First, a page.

Marie and I have been watching the reruns of the TV show starring Jon Hamm as Don Draper. In the series called “Mad Men” Don Draper a 1960s Ad Man wrapped up in how to persuade the client to buy his idea and thus run the campaign HE designed.
He achieves this with no research, no focus groups, little input from the client, a team of 3 or 4 “creatives and a few artists to create story boards. But make no mistake, the campaign theme is all Don Draper’s intuition with a few tidbits from the creatives. In typical 60s fashion the advertising people are all suited up, smoke constantly and “day drink” in their office most of the day. Does that make them more creative or less inhibited to share their ideas. I think it’s is the latter.
Flash forward, 60 years and we see the world in a way that Don Draper and his cronies could never imagine. Hopefully our employees don’t day (or night) drink in the center, yet are free to express their opinion without the fear of being fired.
We have more information to make better decisions than ever. We get more feedback almost instantaneously and can write copy (content) and put it out there in minutes on Facebook, Instagram, Twitter, YouTube and other social media platforms.
Yet, I often wonder, from what I see, if we shouldn’t take a page from Don Draper. While Don went with his gut to create a “campaign,” I see little in the way of a campaign from proprietors.
Oh sure, there are tactics such as tournament announcements, special pricing programs, league openings, pictures of cosmic bowling and menus. It all seems so random and rarely do I see what the center stands for outside of “family entertainment.”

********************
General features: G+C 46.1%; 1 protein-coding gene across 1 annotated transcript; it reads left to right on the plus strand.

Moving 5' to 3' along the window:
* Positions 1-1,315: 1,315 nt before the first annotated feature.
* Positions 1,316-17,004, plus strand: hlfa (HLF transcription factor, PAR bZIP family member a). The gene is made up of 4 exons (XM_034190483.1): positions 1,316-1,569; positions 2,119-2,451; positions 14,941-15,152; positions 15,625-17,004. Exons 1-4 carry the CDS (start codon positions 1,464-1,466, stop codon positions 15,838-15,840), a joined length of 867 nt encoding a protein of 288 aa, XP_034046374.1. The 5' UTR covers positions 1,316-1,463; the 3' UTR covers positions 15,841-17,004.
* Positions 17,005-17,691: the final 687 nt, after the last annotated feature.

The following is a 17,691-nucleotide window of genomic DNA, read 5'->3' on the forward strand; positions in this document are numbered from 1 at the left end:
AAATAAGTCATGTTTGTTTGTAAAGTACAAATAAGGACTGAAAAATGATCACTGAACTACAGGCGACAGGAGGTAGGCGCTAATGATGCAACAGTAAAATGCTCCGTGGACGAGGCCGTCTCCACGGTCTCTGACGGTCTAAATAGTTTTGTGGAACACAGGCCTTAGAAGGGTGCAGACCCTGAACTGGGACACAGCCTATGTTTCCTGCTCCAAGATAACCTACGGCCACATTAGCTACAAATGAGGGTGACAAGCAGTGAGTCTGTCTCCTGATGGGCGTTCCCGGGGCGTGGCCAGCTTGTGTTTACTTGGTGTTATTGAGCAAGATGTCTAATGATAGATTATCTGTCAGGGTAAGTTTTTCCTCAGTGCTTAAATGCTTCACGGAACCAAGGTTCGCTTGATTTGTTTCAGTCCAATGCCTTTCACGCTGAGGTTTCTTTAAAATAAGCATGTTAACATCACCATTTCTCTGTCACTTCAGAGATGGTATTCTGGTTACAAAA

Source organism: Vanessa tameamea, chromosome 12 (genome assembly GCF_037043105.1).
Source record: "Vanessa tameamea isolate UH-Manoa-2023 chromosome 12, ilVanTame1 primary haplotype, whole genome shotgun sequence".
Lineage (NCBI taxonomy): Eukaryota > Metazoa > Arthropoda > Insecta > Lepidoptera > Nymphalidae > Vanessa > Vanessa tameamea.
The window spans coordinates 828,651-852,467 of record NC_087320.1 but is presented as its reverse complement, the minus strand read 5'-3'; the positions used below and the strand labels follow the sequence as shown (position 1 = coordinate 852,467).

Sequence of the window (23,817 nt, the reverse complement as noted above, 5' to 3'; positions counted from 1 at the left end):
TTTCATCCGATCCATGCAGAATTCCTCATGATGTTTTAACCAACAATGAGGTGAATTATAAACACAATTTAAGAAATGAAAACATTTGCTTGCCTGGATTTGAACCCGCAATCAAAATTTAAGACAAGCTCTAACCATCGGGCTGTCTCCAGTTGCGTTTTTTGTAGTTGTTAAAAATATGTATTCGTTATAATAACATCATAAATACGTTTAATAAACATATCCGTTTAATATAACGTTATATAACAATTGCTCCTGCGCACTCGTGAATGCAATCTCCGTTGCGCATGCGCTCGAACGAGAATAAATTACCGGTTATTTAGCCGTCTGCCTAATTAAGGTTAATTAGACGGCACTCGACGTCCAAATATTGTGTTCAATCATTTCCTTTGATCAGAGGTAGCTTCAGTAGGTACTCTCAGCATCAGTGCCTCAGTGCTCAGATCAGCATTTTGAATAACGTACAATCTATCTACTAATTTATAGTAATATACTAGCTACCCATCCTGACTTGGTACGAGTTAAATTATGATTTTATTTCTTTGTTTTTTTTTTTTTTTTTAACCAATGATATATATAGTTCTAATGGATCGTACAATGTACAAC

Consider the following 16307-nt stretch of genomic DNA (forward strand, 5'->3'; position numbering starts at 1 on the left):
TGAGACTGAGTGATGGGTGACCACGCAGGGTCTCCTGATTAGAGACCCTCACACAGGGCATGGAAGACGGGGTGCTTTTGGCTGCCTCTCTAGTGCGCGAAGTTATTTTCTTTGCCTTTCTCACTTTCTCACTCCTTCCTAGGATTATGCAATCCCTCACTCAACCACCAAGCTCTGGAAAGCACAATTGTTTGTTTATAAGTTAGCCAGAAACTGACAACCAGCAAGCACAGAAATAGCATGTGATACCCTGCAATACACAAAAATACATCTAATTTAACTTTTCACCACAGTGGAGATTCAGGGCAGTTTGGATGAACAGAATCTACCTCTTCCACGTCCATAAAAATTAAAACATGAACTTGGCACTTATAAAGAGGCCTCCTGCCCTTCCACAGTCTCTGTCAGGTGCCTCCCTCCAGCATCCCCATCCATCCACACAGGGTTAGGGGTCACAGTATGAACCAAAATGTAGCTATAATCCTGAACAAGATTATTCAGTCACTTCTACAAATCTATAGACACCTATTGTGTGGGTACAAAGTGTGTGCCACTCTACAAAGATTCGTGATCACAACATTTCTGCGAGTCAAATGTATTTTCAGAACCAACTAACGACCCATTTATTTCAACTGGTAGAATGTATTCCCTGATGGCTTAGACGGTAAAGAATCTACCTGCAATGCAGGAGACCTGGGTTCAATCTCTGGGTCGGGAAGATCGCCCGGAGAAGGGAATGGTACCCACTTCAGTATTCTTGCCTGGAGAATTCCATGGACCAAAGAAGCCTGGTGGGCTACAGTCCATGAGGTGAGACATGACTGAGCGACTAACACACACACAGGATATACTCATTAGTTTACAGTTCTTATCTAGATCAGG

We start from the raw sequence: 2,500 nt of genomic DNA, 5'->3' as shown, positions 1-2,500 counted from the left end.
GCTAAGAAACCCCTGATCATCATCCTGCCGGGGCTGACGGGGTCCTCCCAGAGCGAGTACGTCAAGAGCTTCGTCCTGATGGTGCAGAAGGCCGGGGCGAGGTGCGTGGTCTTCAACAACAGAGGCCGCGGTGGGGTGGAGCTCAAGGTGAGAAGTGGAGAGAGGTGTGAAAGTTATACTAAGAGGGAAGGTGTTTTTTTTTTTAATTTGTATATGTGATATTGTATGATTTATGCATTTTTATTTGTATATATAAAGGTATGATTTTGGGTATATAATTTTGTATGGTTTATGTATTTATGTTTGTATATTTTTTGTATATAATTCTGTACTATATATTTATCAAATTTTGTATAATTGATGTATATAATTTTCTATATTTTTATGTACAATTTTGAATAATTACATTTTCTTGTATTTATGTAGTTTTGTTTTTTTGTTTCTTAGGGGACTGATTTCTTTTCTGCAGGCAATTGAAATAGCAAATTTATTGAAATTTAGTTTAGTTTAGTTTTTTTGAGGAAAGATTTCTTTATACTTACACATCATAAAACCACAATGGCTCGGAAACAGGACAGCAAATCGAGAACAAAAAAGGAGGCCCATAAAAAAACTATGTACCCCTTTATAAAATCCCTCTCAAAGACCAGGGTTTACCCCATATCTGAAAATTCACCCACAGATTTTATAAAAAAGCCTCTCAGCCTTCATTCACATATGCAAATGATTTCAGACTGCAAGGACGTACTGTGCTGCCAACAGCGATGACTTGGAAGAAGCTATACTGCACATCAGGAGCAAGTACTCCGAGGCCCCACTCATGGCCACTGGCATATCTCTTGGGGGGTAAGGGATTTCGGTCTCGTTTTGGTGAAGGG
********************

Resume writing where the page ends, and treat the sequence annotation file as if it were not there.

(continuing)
In other words, I see NO STRATEGY. I don’t know what you stand for and what are your values. Occasionally I see a fundraiser that you did, but not consistently. No doubt some proprietors are consistent and have an overall strategy outside of “ringing the register.”
But not enough of you (IMHO) develop a campaign which creates an emotional bond with the customer and convinces him/her, when they buy our product (our bowling or family entertainment center) they are buying the best value and best service from the cleanest and friendliest place around. Rarely, if ever do I see a campaign that creates this kind of emotional engagement – that builds trust and loyalty for continued customer patronage. We just look for the next best idea or as some people say, “the next gimmick.”
Yet, it is so not difficult to execute your strategy and translate it down to your tactics. Here’s an example. If your strategy is to make your employees the stars of the show (so they can serve customers better), how about this for an idea
Why not run a series of testimonials not only from customers, but from employees as well? Run this for several weeks separate and apart from any offers. The offers however would be made by your employees – who you will make sure – look casually professional.
Oh yes, while we are all focused on social media as the way to go, our generation Z people are still watching TV and listening to the radio. Just think about BPAA’s summer TV campaign that raised awareness and told people to simply “Go Bowling.” And if you didn’t have one of the best summers you ever had, I would be mighty surprised. So, please just don’t blow off old school media.
You may not want to do this right now because business is so good, but as we know cycles come and cycles go and you might need something like this strategy; especially as inflation and prices increase and the squeeze on discretionary income gets tighter,
If you need help in developing and executing a strategy, I’m available to assist you on a zoom call or several calls. My number is 516 359 4874